Visit our SSTI awards resources page for the call for applications, writing samples, and to listen to the information call.

Don’t delay – deadline for applications is May 26.

NIH considers limits on individual research funding; impacts examined

In part one of two, SSTI will examine NIH’s proposed changes that will place limits on individual researcher funding.

On May 2, the National Institutes of Health (NIH) announced that it intends to implement a new approach to grant funding with the purpose of increasing the number of researchers receiving grants. These proposed changes are due to a highly skewed distribution of NIH funding with 10 percent of NIH-funded investigators receiving over 40 percent of funding. NIH intends to roll out specific policies and procedures as part of the new approach – titled the Grant Support Index (GSI) – that will assess effectiveness of NIH research investments. During this time, NIH also will seek feedback from on how best to implement the individual grant funding limits.

$40M raised through regulation crowdfunding in first year

On May 16 of last year, the Securities and Exchange Commission (SEC) finally allowed both accredited and non-accredited investors to engage in regulation crowdfunding. Under the new SEC rules, startups and other private companies could offer equity in return for capital to help support business growth. As of May 2017, total contributions under the regulation crowdfunding into startups and small businesses are over the $40 million mark with an average investment of $833 per investor.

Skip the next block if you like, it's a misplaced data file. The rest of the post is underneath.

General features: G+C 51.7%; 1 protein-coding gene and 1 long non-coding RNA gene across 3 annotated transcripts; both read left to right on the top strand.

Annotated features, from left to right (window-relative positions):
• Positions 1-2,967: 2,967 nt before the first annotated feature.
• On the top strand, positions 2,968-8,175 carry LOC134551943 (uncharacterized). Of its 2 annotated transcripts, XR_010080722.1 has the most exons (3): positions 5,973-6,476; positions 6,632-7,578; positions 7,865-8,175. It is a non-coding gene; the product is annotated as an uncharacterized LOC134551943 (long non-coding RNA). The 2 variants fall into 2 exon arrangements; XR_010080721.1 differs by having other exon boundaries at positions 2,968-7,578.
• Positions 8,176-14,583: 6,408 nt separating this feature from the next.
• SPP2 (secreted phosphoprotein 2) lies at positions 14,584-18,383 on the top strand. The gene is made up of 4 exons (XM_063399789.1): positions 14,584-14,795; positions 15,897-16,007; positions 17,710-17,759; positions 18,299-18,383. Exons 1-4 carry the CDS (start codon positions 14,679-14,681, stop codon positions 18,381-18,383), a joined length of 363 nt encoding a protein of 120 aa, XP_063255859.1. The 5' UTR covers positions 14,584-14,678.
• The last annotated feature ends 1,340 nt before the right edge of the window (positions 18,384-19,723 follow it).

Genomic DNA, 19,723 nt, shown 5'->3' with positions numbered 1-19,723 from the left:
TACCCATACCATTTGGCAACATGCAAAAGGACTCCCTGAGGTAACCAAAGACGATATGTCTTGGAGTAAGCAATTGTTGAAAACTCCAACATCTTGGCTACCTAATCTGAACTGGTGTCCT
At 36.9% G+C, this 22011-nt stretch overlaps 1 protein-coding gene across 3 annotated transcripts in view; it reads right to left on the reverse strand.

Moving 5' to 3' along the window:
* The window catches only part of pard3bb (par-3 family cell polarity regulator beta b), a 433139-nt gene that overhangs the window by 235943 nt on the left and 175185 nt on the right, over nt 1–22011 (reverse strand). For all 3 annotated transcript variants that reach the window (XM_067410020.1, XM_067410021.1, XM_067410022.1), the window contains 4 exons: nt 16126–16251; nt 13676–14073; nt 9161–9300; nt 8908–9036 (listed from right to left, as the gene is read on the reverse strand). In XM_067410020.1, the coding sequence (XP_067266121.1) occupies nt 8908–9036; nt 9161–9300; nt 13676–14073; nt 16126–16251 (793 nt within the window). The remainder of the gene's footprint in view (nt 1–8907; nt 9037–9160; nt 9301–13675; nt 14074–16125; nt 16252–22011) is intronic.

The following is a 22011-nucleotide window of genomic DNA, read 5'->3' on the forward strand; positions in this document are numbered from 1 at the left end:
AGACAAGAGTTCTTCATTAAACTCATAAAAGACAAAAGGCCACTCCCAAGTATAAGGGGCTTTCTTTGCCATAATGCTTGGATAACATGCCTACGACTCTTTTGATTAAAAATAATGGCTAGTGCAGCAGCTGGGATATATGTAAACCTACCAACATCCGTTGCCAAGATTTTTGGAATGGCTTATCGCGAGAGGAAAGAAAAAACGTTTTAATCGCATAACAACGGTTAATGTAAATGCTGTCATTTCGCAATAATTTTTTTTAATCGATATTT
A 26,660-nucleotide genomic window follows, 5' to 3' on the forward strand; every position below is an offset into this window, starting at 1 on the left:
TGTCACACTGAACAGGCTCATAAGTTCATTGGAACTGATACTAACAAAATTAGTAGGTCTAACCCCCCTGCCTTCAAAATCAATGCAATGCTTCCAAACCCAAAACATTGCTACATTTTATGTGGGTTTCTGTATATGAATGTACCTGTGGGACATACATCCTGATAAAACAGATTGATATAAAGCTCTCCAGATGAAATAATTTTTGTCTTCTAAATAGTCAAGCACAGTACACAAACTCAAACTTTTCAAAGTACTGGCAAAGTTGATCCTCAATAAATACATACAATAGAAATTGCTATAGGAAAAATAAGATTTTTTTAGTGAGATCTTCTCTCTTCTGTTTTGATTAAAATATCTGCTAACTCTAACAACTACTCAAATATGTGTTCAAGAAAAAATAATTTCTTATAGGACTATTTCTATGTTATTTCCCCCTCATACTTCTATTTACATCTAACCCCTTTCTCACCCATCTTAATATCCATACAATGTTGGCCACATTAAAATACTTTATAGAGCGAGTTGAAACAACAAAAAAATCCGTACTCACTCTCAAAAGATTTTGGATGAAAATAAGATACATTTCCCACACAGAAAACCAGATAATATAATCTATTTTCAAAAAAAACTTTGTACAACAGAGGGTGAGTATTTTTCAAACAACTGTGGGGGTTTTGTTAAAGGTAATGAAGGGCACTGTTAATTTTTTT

Tennessee reconnects with adult students, aims to boost workforce

Adults in Tennessee seeking to return to the classroom will have a new option for free tuition at community colleges, part of an expansion of the Tennessee Promise scholarship program. The newly passed and expanded Tennessee Reconnect legislation extends eligibility for free tuition to persons who have been out of school for longer periods of time or who may have never attended college. It is part of Gov. Bill Haslam’s “Drive to 55” focus, where he hopes to increase the percentage of the state’s adults equipped with a college degree or certificate to 55 percent; it is currently closer to 30 percent in Tennessee.

Congress sends mixed signals on evidence-based programming

In an unexpected twist, the FY 2017 budget passed earlier this month by Congress has more dislikes than likes for evidence-based program and policy design, despite being embraced strongly by both Presidents Donald Trump and Barack Obama. Masked under a variety of different nomenclatures – performance contracting, social impact bonds, pay for success, for example – evidence-based programming incorporates rigorous metrics to assess the effectiveness of public policy toward meeting its goals and basing expenditures accordingly.

Recent Research: Unicorns are routinely over-valued

In a market economy, what people are willing to pay determines something’s value. Airline tickets are a good example. For most of the major airlines, the price to purchase a seat the day of a flight seems to be some multiple of how much the airline thinks they can get away charging versus any drive to actually see the seat used. This supply-demand principle falls apart though with valuations set for startup companies funded by equity investors, such as angels or venture capitalists. In the risk capital business, a number of possible factors influences a startup company’s value – most tied to future markets, comparables, or dreams of big exits. Recent research from the University of British Columbia and Stanford University suggests just how surprisingly risky – and overly optimistic – this approach is.